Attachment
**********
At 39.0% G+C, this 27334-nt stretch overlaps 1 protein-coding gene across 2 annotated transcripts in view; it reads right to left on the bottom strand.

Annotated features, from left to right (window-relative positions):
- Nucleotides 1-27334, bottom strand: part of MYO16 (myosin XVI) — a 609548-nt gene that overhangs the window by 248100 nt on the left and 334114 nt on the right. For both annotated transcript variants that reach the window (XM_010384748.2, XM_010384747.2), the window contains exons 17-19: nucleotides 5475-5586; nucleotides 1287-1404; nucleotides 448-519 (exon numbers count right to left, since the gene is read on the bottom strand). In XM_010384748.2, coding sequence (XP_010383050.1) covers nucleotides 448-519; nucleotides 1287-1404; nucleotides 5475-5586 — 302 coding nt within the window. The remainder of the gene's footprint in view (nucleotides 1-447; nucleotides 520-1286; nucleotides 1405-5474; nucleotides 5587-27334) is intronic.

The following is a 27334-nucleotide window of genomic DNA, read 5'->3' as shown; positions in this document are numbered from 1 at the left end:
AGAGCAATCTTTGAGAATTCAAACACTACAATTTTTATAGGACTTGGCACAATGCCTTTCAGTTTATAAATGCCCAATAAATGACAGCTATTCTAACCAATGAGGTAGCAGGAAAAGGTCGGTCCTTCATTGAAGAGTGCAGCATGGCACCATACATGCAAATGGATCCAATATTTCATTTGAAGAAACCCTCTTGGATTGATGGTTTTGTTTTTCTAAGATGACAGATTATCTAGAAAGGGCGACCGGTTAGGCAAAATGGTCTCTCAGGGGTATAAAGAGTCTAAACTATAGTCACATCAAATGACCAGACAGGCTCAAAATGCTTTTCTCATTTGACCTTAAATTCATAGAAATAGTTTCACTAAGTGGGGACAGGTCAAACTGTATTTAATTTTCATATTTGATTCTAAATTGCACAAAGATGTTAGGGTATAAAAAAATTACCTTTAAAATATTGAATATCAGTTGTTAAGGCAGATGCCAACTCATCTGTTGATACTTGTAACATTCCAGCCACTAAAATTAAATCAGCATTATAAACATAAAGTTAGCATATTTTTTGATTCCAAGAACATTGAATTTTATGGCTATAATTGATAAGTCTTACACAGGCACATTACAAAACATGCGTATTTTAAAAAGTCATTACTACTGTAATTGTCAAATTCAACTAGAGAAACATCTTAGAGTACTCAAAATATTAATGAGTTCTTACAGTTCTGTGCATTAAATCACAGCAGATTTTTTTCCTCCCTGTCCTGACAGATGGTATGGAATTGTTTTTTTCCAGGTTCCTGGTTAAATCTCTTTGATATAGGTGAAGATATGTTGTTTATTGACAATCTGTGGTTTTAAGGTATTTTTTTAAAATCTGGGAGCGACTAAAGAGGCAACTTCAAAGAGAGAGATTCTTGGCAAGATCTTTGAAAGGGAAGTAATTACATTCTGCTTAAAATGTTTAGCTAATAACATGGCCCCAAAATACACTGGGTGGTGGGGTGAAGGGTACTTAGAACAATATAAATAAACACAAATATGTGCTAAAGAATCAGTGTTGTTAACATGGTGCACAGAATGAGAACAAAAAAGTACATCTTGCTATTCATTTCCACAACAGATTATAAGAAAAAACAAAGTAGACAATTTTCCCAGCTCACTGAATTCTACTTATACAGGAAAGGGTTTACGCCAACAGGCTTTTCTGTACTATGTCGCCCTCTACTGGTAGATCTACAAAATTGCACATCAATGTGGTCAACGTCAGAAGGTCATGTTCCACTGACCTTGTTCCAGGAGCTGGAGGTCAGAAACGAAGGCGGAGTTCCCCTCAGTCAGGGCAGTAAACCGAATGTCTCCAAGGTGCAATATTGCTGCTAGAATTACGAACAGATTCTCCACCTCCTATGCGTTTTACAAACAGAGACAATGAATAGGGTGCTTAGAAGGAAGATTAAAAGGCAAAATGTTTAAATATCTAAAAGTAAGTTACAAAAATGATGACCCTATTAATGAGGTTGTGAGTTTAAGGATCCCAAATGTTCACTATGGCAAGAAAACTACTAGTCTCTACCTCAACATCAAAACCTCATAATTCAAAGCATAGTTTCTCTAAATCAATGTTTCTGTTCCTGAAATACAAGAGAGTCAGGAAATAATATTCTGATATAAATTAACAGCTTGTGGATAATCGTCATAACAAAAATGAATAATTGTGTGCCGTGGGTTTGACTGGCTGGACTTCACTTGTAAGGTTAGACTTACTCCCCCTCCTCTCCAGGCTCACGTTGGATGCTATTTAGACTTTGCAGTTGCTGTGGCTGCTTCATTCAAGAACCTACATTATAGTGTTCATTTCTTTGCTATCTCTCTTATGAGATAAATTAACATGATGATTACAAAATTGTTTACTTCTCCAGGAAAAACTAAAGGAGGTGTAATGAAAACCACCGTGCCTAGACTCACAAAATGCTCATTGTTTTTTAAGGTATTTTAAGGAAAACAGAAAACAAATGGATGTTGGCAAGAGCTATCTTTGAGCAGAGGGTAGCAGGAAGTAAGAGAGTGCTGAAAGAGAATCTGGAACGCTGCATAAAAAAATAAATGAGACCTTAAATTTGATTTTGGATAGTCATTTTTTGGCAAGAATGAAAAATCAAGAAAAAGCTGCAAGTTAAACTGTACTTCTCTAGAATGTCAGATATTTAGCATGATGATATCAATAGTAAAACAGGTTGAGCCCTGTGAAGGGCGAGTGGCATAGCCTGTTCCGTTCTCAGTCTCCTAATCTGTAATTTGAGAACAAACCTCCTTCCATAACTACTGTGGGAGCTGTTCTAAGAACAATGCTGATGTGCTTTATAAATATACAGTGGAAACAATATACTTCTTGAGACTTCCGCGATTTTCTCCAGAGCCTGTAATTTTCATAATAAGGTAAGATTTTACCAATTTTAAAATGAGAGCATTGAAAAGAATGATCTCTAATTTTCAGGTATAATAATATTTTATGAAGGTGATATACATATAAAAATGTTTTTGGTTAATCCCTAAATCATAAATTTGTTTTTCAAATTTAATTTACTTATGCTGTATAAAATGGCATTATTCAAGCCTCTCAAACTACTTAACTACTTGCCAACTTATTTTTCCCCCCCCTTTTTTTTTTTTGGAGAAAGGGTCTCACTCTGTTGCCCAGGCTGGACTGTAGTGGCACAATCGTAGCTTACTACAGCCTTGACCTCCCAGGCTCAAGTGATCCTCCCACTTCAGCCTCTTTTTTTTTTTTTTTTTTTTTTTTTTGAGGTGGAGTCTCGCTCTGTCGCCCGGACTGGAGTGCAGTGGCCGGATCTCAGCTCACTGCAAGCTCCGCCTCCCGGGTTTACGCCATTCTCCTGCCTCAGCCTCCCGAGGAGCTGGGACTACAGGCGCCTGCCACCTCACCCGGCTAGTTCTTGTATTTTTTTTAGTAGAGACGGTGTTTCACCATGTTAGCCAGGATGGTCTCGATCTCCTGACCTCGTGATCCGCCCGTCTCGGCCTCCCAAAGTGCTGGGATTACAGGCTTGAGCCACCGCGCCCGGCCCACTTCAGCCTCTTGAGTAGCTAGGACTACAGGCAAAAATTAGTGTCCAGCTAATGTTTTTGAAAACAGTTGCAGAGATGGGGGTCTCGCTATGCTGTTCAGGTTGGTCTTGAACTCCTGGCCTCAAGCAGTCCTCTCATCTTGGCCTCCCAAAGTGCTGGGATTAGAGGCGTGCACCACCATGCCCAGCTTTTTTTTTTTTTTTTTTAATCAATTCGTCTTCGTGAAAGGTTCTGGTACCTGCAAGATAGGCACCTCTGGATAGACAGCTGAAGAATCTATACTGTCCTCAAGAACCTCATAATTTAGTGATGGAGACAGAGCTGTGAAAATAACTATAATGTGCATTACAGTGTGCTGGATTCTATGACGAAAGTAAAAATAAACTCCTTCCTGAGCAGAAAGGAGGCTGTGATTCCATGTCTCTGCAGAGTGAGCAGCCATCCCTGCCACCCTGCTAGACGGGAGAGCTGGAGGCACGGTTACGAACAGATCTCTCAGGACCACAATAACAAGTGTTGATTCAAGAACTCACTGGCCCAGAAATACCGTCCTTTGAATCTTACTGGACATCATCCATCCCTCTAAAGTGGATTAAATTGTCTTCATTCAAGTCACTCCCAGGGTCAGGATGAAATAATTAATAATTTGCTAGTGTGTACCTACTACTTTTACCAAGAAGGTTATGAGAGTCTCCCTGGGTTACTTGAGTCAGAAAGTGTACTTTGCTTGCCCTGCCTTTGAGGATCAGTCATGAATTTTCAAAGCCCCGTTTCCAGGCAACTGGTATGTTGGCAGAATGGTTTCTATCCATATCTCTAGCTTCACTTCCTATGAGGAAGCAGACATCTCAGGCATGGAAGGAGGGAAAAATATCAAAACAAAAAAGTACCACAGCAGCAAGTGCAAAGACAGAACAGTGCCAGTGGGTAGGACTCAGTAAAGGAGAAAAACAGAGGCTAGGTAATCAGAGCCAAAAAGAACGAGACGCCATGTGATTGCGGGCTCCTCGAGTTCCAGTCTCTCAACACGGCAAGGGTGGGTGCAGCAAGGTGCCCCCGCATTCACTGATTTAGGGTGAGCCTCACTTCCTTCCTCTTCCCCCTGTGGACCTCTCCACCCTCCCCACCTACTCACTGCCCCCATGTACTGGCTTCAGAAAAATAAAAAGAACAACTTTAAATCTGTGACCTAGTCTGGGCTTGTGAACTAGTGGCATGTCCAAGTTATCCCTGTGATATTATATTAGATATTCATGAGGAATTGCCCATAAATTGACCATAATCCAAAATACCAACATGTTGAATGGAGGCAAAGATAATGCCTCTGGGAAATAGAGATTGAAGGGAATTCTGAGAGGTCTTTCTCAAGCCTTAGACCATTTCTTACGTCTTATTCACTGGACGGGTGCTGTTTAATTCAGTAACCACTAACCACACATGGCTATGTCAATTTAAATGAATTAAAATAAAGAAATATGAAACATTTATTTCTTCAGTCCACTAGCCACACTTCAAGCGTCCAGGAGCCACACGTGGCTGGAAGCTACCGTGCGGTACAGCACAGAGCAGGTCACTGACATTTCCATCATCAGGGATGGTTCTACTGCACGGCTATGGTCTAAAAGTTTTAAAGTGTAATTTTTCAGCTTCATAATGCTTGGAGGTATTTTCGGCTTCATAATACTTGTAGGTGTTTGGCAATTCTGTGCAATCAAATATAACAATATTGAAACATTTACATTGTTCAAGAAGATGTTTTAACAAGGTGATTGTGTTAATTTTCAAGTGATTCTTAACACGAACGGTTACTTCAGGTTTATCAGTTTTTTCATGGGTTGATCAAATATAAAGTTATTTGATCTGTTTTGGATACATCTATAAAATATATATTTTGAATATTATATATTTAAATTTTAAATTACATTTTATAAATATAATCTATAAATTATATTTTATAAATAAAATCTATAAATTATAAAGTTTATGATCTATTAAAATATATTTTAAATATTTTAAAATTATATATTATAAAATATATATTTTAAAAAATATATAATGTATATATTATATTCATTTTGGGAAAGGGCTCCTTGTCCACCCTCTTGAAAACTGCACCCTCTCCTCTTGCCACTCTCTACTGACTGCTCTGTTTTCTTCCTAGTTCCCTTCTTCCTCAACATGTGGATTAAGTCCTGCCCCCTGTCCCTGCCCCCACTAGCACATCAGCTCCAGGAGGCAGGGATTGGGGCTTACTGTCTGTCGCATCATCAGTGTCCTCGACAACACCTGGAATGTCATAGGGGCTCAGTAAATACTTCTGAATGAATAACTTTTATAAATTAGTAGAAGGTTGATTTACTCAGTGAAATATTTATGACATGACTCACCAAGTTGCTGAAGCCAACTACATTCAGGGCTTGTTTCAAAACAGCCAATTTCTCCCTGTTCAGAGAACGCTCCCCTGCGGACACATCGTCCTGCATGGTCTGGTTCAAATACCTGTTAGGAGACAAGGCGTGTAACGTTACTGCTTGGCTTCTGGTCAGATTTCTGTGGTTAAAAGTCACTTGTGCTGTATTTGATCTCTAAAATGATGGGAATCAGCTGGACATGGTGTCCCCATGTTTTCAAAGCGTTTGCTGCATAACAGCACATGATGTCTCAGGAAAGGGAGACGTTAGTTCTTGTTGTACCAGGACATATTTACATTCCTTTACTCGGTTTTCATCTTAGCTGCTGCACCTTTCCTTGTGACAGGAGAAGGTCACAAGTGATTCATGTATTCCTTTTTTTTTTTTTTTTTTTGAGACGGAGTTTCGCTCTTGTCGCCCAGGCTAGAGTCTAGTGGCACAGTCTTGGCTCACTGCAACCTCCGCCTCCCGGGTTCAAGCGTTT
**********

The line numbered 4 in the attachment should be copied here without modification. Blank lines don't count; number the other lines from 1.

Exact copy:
The following is a 27334-nucleotide window of genomic DNA, read 5'->3' as shown; positions in this document are numbered from 1 at the left end: